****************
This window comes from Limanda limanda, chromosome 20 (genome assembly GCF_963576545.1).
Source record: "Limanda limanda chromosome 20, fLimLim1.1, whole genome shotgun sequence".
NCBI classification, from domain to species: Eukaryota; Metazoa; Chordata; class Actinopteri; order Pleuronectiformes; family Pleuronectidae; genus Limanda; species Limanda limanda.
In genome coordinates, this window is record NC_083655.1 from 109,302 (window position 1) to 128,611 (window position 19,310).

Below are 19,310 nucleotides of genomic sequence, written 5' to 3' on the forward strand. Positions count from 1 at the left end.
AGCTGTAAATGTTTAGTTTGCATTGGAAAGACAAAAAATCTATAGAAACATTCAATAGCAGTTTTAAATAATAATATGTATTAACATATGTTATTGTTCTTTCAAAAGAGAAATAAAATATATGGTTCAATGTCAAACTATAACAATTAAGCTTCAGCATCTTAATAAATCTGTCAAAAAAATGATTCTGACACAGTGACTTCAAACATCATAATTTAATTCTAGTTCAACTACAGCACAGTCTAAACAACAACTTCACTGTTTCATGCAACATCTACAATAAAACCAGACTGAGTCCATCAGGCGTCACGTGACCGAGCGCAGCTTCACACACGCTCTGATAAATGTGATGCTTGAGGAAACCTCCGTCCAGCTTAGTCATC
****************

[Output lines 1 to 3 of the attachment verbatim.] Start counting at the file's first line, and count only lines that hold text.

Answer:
This window comes from Limanda limanda, chromosome 20 (genome assembly GCF_963576545.1).
Source record: "Limanda limanda chromosome 20, fLimLim1.1, whole genome shotgun sequence".
NCBI classification, from domain to species: Eukaryota; Metazoa; Chordata; class Actinopteri; order Pleuronectiformes; family Pleuronectidae; genus Limanda; species Limanda limanda.